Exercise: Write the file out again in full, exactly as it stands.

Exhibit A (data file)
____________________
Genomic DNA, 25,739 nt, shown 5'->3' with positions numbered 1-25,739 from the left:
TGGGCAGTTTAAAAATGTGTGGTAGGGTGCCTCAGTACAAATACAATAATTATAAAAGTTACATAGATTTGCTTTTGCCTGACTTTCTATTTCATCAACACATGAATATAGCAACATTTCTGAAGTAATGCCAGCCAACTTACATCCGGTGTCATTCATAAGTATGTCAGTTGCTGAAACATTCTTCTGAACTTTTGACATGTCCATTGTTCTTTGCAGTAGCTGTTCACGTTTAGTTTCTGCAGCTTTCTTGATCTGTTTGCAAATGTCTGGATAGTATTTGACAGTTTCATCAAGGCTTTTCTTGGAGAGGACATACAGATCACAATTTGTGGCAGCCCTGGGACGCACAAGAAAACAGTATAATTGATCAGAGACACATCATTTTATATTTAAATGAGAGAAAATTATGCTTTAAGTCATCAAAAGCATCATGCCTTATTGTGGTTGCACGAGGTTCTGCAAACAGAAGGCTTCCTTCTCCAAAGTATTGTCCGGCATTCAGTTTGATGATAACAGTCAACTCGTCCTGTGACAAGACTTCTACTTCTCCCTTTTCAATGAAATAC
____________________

Genomic DNA, 25,739 nt, shown 5'->3' with positions numbered 1-25,739 from the left:
TGGGCAGTTTAAAAATGTGTGGTAGGGTGCCTCAGTACAAATACAATAATTATAAAAGTTACATAGATTTGCTTTTGCCTGACTTTCTATTTCATCAACACATGAATATAGCAACATTTCTGAAGTAATGCCAGCCAACTTACATCCGGTGTCATTCATAAGTATGTCAGTTGCTGAAACATTCTTCTGAACTTTTGACATGTCCATTGTTCTTTGCAGTAGCTGTTCACGTTTAGTTTCTGCAGCTTTCTTGATCTGTTTGCAAATGTCTGGATAGTATTTGACAGTTTCATCAAGGCTTTTCTTGGAGAGGACATACAGATCACAATTTGTGGCAGCCCTGGGACGCACAAGAAAACAGTATAATTGATCAGAGACACATCATTTTATATTTAAATGAGAGAAAATTATGCTTTAAGTCATCAAAAGCATCATGCCTTATTGTGGTTGCACGAGGTTCTGCAAACAGAAGGCTTCCTTCTCCAAAGTATTGTCCGGCATTCAGTTTGATGATAACAGTCAACTCGTCCTGTGACAAGACTTCTACTTCTCCCTTTTCAATGAAATAC